Gabrielle Giffords, a former U.S. Representative and amazing survivor of a failed assassination, just finished a 9-state cross country tour for Americans for Responsible Solutions, her gun-control advocacy group. Gabby, who famously recovered from a severe gunshot wound (to her HEAD) inflicted during a violent attack at a rally in Tucson in 2011 (six other people died that day – including a nine year old girl), and her group seek what they refer to as “common sense” gun reform to keep domestic violence survivors safe from their abusive partners. It turns out, all Americans for Responsible Solutions want are some responsible solutions to prevent abusive-sacks-of-candy-corn (I’m sorry, I HATE candy corn. That junk is the worst. When I see a bowl of candy corn, my first inclination is to roundhouse kick the bowl and it’s contents across the room and then suplex whoever thought it was acceptable to offer candy corn to actual people into oblivion) from getting guns and murdering the “one who got away.”
Gabby’s tour began in Maine and took her to New Hampshire, Connecticut, Pennsylvania, Arizona, Minnesota, Iowa, Oregon, and, finally, Washington State. In each state, she urged residents to contact their state and federal officials and press for them to pass legislation that will prohibit people convicted of stalking and domestic violence misdemeanors from possessing firearms. Most people probably have nothing to worry about, on account of how normal, not-awful people don’t abuse or stalk people, but that didn’t stop Congress from voting against a very scaled back version of the bill (one that would require expanded background checks on individuals seeking to legally purchase a firearm) last year. It’s almost as if Congress believes the freedom to have and carry a gun is more important to protect than the freedom to exist safely in public. Or at home, as in most cases of intimate partner violence.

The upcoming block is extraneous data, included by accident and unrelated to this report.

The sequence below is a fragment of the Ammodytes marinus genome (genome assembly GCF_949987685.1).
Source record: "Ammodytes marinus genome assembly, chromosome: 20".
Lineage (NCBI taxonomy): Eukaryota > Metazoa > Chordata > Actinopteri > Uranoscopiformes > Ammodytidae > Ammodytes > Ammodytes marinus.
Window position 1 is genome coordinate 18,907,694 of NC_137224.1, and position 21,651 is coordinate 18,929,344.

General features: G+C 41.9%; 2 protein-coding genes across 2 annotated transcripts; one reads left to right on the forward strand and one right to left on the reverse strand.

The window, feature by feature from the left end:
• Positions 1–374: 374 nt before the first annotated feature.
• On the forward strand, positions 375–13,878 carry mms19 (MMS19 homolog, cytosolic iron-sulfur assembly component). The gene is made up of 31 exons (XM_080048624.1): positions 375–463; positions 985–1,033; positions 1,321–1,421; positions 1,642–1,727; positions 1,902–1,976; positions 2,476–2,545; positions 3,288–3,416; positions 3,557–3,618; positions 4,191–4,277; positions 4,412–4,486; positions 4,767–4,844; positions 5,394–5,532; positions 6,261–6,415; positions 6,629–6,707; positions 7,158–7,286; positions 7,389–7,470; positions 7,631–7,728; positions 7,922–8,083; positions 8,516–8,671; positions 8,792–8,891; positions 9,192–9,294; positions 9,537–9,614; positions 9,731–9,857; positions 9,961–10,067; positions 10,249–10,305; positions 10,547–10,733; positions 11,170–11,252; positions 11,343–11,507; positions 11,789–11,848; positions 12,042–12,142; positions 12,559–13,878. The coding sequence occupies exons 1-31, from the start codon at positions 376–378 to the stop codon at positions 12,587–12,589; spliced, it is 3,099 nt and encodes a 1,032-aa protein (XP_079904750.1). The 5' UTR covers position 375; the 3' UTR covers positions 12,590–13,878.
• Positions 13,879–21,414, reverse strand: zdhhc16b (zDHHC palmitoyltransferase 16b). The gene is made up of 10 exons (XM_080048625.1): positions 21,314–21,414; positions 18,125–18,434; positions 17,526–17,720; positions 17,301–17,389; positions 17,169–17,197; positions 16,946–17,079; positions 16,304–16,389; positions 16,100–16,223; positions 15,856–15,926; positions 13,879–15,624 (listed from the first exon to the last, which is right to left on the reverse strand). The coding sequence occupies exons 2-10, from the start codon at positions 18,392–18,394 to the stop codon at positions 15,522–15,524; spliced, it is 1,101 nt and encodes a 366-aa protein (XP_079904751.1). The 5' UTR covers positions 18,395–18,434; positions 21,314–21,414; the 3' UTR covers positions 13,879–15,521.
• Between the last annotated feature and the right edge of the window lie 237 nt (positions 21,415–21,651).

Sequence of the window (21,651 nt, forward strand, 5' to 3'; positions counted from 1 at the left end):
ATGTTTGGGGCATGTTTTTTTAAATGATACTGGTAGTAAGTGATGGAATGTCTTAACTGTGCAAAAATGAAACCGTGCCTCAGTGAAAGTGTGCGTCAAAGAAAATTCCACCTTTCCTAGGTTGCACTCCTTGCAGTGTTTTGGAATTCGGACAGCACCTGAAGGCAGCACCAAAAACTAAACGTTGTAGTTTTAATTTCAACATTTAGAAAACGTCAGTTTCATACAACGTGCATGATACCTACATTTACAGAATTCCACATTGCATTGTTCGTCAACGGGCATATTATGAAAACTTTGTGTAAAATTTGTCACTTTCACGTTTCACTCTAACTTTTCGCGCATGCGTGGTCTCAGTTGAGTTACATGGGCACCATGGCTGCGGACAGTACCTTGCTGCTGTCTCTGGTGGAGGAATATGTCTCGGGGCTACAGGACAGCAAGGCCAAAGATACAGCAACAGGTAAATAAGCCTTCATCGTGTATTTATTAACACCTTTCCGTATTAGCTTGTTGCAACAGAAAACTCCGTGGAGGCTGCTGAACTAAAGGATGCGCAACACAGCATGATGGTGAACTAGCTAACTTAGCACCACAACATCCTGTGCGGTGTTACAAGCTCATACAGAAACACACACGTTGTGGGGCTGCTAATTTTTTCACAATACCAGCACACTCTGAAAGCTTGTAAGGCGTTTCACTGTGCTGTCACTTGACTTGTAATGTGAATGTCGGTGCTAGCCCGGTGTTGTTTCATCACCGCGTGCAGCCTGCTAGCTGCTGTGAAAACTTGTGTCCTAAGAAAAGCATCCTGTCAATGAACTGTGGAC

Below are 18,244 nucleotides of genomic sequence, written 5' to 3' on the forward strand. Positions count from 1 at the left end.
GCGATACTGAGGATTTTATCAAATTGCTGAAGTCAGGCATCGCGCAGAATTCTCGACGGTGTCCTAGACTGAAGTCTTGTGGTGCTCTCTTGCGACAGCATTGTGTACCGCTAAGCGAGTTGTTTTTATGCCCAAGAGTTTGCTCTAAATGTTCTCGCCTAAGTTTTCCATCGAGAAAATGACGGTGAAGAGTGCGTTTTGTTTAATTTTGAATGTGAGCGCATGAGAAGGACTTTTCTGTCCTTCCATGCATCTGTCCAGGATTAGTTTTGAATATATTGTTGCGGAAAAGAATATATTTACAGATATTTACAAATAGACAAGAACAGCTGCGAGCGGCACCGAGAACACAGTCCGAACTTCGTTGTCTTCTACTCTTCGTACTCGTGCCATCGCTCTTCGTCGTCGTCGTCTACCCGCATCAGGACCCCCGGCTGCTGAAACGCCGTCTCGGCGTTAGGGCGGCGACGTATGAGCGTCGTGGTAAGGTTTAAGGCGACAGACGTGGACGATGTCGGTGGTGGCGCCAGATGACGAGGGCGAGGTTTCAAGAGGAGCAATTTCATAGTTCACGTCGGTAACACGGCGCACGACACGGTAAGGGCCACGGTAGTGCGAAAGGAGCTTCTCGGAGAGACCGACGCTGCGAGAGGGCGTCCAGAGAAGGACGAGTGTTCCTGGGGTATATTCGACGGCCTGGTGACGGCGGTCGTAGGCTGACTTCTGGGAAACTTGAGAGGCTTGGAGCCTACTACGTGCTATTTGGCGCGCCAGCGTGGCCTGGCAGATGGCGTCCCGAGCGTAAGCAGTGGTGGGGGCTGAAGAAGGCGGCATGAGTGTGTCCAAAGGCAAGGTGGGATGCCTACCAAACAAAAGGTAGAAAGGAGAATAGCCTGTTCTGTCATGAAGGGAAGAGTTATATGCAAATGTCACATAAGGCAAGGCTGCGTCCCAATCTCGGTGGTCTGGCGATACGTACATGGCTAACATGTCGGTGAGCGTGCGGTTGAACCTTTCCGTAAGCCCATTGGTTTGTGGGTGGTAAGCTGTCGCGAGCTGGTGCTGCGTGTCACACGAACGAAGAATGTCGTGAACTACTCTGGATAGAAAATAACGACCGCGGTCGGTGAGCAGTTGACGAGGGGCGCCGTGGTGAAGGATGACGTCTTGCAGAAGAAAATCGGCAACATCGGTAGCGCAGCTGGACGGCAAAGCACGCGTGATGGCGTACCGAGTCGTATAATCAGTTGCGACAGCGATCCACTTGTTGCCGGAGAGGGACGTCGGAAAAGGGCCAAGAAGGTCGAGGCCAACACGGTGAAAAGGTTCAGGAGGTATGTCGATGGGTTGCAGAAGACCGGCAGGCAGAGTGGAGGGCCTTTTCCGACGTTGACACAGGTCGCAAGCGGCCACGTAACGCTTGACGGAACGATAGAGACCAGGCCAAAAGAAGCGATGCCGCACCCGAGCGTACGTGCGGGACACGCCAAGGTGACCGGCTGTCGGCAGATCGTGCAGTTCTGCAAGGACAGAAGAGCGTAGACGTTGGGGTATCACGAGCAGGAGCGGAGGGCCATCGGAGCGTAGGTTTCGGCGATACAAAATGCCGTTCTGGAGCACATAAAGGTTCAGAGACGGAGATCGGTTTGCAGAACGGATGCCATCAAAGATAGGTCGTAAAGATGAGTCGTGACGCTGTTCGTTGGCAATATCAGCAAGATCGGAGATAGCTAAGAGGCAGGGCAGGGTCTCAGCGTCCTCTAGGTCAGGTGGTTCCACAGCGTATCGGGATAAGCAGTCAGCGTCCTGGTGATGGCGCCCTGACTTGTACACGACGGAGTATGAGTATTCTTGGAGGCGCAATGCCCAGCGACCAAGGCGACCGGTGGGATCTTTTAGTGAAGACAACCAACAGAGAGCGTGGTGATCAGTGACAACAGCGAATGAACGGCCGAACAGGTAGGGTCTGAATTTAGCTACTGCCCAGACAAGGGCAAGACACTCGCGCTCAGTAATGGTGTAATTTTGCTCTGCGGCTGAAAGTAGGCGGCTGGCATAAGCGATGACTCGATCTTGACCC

In Portland, Maine, Police Chief Mike Sauschuck suggested that by framing the discussion about gun reform as a domestic violence issue, proponents of the legislation would have more positive results in the political arena. “The only way to get this conversation started, to get your foot in the door … is with the domestic violence approach,” he said, and then added “because it’s that important and politicians are that scared of it. Because they should be.” Americans for Responsible Solutions points out that an aggressor with a gun is five times more likely to kill their partner than an aggressor without. It seems, to me, like the solution is obvious. Fewer habitual abusers who have access to guns means fewer women being murdered. Congress, if it’s not too much to ask, see if you can find the time to stop providing violent criminals with the tools they need to MURDER US.